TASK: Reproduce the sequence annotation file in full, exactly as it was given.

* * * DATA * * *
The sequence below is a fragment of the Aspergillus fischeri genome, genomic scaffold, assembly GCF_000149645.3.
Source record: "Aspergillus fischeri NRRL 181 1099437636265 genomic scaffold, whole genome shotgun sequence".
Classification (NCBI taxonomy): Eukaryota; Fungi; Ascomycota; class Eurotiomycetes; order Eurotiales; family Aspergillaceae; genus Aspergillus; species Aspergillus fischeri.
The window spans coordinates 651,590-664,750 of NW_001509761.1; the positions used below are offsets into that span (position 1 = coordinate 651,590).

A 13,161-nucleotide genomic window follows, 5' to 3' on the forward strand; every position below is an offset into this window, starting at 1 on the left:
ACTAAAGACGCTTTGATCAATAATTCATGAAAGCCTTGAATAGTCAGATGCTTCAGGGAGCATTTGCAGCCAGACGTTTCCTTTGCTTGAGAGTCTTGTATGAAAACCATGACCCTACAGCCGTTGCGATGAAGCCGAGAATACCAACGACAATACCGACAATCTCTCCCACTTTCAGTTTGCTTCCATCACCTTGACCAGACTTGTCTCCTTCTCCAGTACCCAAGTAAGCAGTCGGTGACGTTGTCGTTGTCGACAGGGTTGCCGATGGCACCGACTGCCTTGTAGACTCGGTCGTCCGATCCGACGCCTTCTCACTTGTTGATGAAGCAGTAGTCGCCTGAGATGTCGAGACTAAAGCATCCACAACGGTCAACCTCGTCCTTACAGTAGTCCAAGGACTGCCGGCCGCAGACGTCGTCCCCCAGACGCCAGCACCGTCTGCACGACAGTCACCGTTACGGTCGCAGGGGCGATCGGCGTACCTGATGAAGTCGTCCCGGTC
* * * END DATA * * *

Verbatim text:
The sequence below is a fragment of the Aspergillus fischeri genome, genomic scaffold, assembly GCF_000149645.3.
Source record: "Aspergillus fischeri NRRL 181 1099437636265 genomic scaffold, whole genome shotgun sequence".
Classification (NCBI taxonomy): Eukaryota; Fungi; Ascomycota; class Eurotiomycetes; order Eurotiales; family Aspergillaceae; genus Aspergillus; species Aspergillus fischeri.
The window spans coordinates 651,590-664,750 of NW_001509761.1; the positions used below are offsets into that span (position 1 = coordinate 651,590).

A 13,161-nucleotide genomic window follows, 5' to 3' on the forward strand; every position below is an offset into this window, starting at 1 on the left:
ACTAAAGACGCTTTGATCAATAATTCATGAAAGCCTTGAATAGTCAGATGCTTCAGGGAGCATTTGCAGCCAGACGTTTCCTTTGCTTGAGAGTCTTGTATGAAAACCATGACCCTACAGCCGTTGCGATGAAGCCGAGAATACCAACGACAATACCGACAATCTCTCCCACTTTCAGTTTGCTTCCATCACCTTGACCAGACTTGTCTCCTTCTCCAGTACCCAAGTAAGCAGTCGGTGACGTTGTCGTTGTCGACAGGGTTGCCGATGGCACCGACTGCCTTGTAGACTCGGTCGTCCGATCCGACGCCTTCTCACTTGTTGATGAAGCAGTAGTCGCCTGAGATGTCGAGACTAAAGCATCCACAACGGTCAACCTCGTCCTTACAGTAGTCCAAGGACTGCCGGCCGCAGACGTCGTCCCCCAGACGCCAGCACCGTCTGCACGACAGTCACCGTTACGGTCGCAGGGGCGATCGGCGTACCTGATGAAGTCGTCCCGGTC